• Sprouting wheat raises the levels of many antioxidants, such as beta-carotene, vitamins C and E, and others (13).
  • By fighting free radicals, which are dangerous molecules that cause oxidative stress, antioxidants help keep your cells from getting hurt.
  • Oxidative stress has been linked to diabetes, cancer, and heart disease, among other long-term illnesses (25).
  • Antioxidant-rich foods may help keep you from getting these diseases.
  • One study from 2014 found that growing amaranth for 78 hours raised antioxidant activity by 300–470%, flavonoids levels by 213%, and phenols levels by 829%.
  • A similar study on wheat also found that sprouting raised the amounts of antioxidants and phenols (27).
  • A simple way to eat more vitamins is to switch from regular bread to sprouted grain bread.
  • Overall, sprouted grains have more vitamins, which help protect against long-term illnesses. One simple way to get more of these powerful chemicals is to eat sprouted grain bread.

7. It’s simple to feed yourself

  • These days, it’s pretty easy to find sprouted grain bread. You can find it at farmer’s markets, health food shops, and even normal grocery stores in your area.
  • The fridge or freezer area of the food store is where you can find most sprouted grain breads. Brands like Ezekiel 4:9 and seeded breads from Dave’s Killer Bread and Alvarado Street Bakery are very popular.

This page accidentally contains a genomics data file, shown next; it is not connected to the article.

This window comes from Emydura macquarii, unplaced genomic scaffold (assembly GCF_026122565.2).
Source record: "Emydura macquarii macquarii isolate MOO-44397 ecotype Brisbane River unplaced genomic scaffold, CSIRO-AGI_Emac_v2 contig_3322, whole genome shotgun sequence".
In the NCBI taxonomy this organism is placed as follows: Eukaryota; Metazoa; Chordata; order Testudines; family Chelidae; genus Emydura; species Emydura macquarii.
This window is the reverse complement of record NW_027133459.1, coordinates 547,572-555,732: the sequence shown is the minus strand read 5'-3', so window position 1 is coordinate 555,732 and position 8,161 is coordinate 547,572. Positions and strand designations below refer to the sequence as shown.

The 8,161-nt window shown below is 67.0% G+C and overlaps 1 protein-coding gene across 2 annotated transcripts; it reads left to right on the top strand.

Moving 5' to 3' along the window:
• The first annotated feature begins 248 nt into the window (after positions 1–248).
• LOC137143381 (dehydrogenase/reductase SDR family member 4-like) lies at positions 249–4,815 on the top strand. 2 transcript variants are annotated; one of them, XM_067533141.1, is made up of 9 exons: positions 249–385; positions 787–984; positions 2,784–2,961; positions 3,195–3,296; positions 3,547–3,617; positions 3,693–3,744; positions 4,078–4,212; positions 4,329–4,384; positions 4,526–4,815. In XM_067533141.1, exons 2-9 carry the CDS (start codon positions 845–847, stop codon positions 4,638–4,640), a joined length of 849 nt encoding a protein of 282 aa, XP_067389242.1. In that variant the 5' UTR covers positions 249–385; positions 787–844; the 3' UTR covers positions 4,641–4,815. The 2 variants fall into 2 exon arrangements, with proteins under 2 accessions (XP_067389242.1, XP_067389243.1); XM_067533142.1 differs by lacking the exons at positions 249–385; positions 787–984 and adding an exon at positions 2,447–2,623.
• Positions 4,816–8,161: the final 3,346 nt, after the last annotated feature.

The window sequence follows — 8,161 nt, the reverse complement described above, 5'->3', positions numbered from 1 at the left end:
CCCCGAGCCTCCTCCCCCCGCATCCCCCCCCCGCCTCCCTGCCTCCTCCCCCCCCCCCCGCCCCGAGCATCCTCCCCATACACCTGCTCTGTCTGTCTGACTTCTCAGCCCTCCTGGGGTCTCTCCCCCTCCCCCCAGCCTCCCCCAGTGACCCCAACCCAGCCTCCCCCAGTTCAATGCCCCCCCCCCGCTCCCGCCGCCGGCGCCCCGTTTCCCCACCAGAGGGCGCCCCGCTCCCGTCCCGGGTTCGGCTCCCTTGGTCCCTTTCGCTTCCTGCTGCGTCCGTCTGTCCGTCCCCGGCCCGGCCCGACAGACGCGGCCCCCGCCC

• It’s not as light and airy as white bread made from flour, so if you want a fluffy white bread, start with sprouted grain bread instead.
  • But it works great for making toast. After being heated, you might not even notice the change in how it feels.
  • You can use this method to make your own mixed grain bread.




    Jasmine Gomez is the Wishes Editor at Birthday Stock, where she cover the best wishes, quotes across family, friends and more. When she's not writing for a living, she enjoys karaoke and dining out more than she cares to admit. Who we are and how we work. We currently have seven trained editors working in our office to produce top-notch content that you can rely on. All articles are published according to the four-eyes principle: After completion of the raw version, the texts are checked by (at least) one other editor for orthographic and content accuracy.